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Should McKinsey Design Retract Its “Business Value of Design” Report and Related MDI Index?


By Charles L. Mauro CHFP and Paul W. Thurman DBA, MS

Two weeks ago my research partner, Paul Thurman, and I published an analysis of the McKinsey Design “Business Value of Design” (BVD) report and MDI Index. That analysis articulated the numerous research problems with the report and put forward the opinion that its findings were, from a research perspective, both inaccurate and unsupportable. For any of you who have not read the original report and then the critical analysis, you should consider doing so as the combination is both insightful and, at the same time, deeply concerning. Should McKinsey retract its BVD report? Here are the issues…you decide.

It turns out that for all of us involved in design or design research, no matter what the variant, there has been for decades an on-going question as to exactly how much value professional design actually contributes to the success of corporations, and for that matter, non-profits and government agencies. As noted in our review, many famous designers and research institutions have examined this question with more or less the same outcome…good design is good business (quote from Thomas J. Watson). The McKinsey BVD report attempts to add to this important question and related research literature, but falls short in ways surprising for a world-class management-consulting firm.

This raises an interesting and important question: should the larger universe of DESIGN simply overlook what is misleading research and give McKinsey a pass, or should DESIGN adopt the same standard as virtually all other professional disciplines that engage in research and publication of research findings, and expect a retraction of the McKinsey BVD report? This might seem like McKinsey-bashing, but it is actually quite the opposite.

This question is larger than McKinsey Design and the BVD report. It actually goes straight to the issue of how we value DESIGN and how strongly DESIGN as a professional discipline should adhere to what is widely considered simply good professional research practice. Such practice dictates that authors of research found to be incorrect, faulty or simply sloppy are often forced by peers or publishers to retract their research. That is what real professions do. If DESIGN is going to finally achieve the same level of acceptance as engineering, marketing, legal and even product management, DESIGN must strive for the production of professional-level research? In fact, the existence of a viable body of professional research literature is critical to any discipline being identified as an actual profession.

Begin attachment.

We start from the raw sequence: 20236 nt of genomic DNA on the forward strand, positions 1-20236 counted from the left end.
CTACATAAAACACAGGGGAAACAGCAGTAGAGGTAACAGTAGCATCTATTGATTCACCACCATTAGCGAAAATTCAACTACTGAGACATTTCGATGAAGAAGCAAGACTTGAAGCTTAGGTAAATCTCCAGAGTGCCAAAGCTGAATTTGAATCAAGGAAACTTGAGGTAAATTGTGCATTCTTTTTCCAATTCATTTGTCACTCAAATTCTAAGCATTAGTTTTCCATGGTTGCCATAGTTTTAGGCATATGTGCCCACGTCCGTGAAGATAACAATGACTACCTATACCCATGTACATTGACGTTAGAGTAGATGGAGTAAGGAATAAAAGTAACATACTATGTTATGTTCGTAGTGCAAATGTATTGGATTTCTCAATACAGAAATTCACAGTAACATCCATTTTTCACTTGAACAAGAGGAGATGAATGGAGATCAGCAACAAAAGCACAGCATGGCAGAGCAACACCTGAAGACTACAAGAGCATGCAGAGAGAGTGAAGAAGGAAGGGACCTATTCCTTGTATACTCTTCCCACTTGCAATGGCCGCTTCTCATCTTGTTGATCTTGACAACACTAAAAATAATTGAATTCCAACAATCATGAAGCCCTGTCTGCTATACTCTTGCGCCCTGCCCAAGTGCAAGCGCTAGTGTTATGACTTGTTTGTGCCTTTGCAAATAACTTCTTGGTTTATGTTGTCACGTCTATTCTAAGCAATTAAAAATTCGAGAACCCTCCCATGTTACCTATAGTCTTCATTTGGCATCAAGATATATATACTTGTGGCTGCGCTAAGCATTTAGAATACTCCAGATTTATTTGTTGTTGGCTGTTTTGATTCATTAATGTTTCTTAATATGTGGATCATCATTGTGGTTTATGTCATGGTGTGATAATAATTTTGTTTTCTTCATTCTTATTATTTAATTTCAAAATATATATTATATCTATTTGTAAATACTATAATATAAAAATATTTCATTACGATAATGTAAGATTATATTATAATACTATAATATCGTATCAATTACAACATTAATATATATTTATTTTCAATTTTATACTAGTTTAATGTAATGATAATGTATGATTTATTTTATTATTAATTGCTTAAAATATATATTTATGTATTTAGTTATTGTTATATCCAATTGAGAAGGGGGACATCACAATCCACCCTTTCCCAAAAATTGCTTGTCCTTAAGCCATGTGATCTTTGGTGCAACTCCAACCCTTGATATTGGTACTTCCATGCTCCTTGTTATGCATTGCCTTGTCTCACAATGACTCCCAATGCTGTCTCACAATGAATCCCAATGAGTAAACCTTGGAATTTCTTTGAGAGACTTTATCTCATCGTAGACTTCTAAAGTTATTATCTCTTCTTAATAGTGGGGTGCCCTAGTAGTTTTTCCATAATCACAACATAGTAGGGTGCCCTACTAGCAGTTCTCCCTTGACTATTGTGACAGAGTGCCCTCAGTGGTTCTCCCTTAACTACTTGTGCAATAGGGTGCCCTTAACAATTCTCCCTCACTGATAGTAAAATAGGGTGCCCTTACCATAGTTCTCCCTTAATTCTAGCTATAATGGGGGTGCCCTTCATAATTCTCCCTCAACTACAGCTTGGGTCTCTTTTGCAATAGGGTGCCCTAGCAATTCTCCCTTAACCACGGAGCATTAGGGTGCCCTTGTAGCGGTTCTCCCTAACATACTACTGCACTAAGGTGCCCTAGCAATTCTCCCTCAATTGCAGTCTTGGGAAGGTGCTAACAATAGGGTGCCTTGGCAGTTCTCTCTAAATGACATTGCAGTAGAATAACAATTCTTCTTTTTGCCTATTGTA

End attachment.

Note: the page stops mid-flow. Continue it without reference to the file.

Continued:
Research papers and publications that are found to be deceptive or incorrect are often retracted by their authors. The process of peer-review and validation is a central tenet of all forms of research on which a given discipline bases its practice. If design as a profession allows the McKinsey Design BVD report to stand without retraction, the BVD report will do the exact opposite of its original objective. It will in effect devalue design by setting the example that design as a professional discipline is accepting defective research and false assumptions. To be clear, McKinsey Design did not publish its research through a peer-reviewed publication, and as such, there is no option for forcing retraction. However, the McKinsey BVD report was very widely quoted and reported based on statements made by McKinsey in the reports launch video and the report itself. Many, major online design publications and blogs reported on the McKinsey BVD report. Should they now also report on questions about the report? You decide, but in other professions, this is common practice.

In the end, this entire controversy is not good for design research. In my opinion, now is a critical time for DESIGN as a professional discipline because, for the first time, DESIGN is being widely examined for its possible contributions to corporate and social good. Allowing poorly executed design research to be proffered and widely quoted damages all design disciplines, not just the reputation of McKinsey. The fact that a renowned management-consulting firm published the BVD report is beside the point.

This raises the final question: Should McKinsey fully and immediately retract the BVD report? McKinsey certainly has the right, and one would think the responsibility, to republish the BVD report based on resolution of the issues identified in the critical analysis. Given the resources and expertise resident within the McKinsey firm, this would be a welcome update to the BVD. However, in the end it is up to the DESIGN press and DESIGN community to decide. How do you vote? Enter your decision here.

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